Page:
Virus Outbreak Celebrity Chefs Respond

Sharon Holm, a volunteer from Food Rescue US, prepares cold cuts for sandwiches at Marcus Samuelsson's Red Rooster Restaurant during the new coronavirus pandemic, Monday, April 6, 2020, in the Overtown neighborhood of Miami. Samuelsson has partnered with chef Jose Andres' World Central Kitchen to distribute meals to those in need. (AP Photo/Lynne Sladky)

FORT LAUDERDALE, Fla. (AP) — When Jose Andres first came to New York City, the wide-eyed sailor in the Spanish navy docked on West 30th Street full of ambition. Decades later, the award-winning chef has an upscale food hall on that very street and will serve 40,000 meals this week across the city where he built his dreams, and which is now the U.S. epicenter of the Coronavirus.

Andres, whose restaurants in the United States include The Bazaar, Jaleo and the two Michelin-starred Somni, founded World Central Kitchen in 2010. It has served over 15 million meals worldwide after hurricanes, wildfires and other disasters.

Since the pandemic, his organization has served more than 750,000 meals from Miami and Los Angeles to Little Rock, Arkansas, and Fairfax, Virginia. It works out of places like libraries, food trucks and shuttered restaurants, feeding 125 hospitals, students in school lunch programs and even quarantined cruise ship passengers.

Andres has amassed an A-list network around the world, relying on celebrity chef pals including Rachael Ray, Guy Fieri and Marcus Samuelsson to feed the hungry and buoy the humble restaurant kitchens across America where many started their careers.

“I’m in debt to America. ... That’s the best I can give to America because America gave me a home. America gave me opportunity,” Andres told The Associated Press in a recent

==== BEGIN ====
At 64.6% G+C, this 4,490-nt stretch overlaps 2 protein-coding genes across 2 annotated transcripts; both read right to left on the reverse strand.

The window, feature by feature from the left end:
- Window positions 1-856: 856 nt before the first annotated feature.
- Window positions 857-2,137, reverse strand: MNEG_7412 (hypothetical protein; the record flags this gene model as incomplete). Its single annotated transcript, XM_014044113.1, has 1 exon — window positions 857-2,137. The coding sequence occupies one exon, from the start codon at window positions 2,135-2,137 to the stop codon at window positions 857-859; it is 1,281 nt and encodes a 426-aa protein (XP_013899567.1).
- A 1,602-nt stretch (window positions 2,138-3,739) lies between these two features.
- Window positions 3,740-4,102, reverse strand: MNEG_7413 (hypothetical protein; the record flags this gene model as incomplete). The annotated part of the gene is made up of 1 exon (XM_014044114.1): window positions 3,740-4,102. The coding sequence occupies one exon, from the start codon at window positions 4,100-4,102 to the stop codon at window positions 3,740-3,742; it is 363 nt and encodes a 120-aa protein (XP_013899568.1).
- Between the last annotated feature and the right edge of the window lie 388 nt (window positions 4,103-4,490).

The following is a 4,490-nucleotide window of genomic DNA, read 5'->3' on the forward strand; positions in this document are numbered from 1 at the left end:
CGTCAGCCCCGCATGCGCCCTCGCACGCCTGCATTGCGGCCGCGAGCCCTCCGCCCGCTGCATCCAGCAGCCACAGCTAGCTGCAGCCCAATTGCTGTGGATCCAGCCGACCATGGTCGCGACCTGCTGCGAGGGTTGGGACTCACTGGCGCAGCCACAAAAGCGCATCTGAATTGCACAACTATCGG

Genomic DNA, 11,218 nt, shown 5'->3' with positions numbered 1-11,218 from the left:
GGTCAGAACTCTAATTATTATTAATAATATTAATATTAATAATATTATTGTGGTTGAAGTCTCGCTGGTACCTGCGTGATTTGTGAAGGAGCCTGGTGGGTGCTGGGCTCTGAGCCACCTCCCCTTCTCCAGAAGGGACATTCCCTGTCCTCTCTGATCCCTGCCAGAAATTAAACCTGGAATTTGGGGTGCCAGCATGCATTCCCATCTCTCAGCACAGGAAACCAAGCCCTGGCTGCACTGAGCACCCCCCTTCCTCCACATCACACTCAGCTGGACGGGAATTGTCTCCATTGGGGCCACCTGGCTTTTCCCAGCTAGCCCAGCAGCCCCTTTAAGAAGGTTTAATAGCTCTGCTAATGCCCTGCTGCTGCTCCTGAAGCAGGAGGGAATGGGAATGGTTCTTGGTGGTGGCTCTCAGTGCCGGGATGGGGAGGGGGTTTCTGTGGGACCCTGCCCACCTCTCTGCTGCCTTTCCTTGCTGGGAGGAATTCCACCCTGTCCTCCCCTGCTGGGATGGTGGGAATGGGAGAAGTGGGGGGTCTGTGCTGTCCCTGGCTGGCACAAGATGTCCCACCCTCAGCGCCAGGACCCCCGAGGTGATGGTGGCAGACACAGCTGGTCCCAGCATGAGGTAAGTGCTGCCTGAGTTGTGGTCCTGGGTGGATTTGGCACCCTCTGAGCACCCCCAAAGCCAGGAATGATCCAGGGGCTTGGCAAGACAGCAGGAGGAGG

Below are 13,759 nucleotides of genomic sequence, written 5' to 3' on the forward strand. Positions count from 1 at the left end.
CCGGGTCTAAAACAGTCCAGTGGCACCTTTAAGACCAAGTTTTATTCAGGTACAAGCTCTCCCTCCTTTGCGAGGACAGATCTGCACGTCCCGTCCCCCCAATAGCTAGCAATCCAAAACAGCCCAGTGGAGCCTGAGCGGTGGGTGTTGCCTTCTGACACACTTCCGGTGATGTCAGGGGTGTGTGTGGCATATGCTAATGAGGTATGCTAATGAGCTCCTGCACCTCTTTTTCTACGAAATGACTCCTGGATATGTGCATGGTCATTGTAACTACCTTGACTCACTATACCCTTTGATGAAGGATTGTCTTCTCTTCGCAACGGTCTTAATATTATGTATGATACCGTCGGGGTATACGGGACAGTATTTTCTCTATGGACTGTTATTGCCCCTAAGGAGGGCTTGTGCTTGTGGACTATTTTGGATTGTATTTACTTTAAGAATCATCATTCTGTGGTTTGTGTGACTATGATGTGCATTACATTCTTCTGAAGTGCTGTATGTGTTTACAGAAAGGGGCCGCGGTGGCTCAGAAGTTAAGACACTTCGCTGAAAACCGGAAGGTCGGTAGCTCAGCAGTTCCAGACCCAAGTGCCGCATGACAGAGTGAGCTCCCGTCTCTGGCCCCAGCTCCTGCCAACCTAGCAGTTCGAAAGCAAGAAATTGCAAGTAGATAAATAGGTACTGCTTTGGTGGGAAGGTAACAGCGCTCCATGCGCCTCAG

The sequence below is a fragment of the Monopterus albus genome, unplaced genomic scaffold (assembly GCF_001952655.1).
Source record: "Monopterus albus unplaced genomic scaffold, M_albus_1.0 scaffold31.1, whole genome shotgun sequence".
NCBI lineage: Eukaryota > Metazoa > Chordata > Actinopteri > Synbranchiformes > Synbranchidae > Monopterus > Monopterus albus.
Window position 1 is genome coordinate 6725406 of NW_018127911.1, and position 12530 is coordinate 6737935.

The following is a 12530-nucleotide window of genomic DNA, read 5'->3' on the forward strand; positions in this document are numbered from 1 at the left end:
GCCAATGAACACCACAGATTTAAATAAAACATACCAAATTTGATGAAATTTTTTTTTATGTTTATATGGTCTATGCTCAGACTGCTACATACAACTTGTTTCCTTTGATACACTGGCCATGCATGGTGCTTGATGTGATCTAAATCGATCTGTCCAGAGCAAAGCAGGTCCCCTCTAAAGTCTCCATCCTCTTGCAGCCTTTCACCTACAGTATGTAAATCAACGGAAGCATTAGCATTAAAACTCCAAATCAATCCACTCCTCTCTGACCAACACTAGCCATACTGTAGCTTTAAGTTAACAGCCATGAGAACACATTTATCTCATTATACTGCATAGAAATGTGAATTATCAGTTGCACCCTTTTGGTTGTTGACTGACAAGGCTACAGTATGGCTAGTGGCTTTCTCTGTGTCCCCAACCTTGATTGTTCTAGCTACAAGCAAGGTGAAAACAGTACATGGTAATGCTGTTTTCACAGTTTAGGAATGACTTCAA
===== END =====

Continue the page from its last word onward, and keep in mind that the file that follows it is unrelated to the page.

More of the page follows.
phone interview.

In New York City, he set up a cafe to serve the Mount Sinai field hospital in Central Park. In Harlem, he’s using “Chopped” TV judge Samuelsson’s Red Rooster restaurant to feed families.

Samuelsson’s Miami restaurant hasn’t opened to the public yet, but instead of leaving it empty, he turned it over to World Central Kitchen. They are serving sandwiches and salads there to laid-off hospitality workers, homeless residents and Uber drivers.

Even in crisis, these top chefs aren’t serving bland porridge. Recent meals at senior centers in Washington, D.C., included creamy tomato pasta with spring vegetables, and cilantro rice bowls with spiced chickpeas and spinach topped with citrus vinaigrette and crispy tortillas.

Andres was among the first to close his restaurants, hoping to create a blueprint for chefs around the world on how to use their restaurants and employ workers while feeding the hungry.

In California, Fieri is on standby, ready with a 48-foot-long rescue kitchen and support team. “Guy is ready to go,” Andres said. “This is like war. You need to have troops ready for action.”

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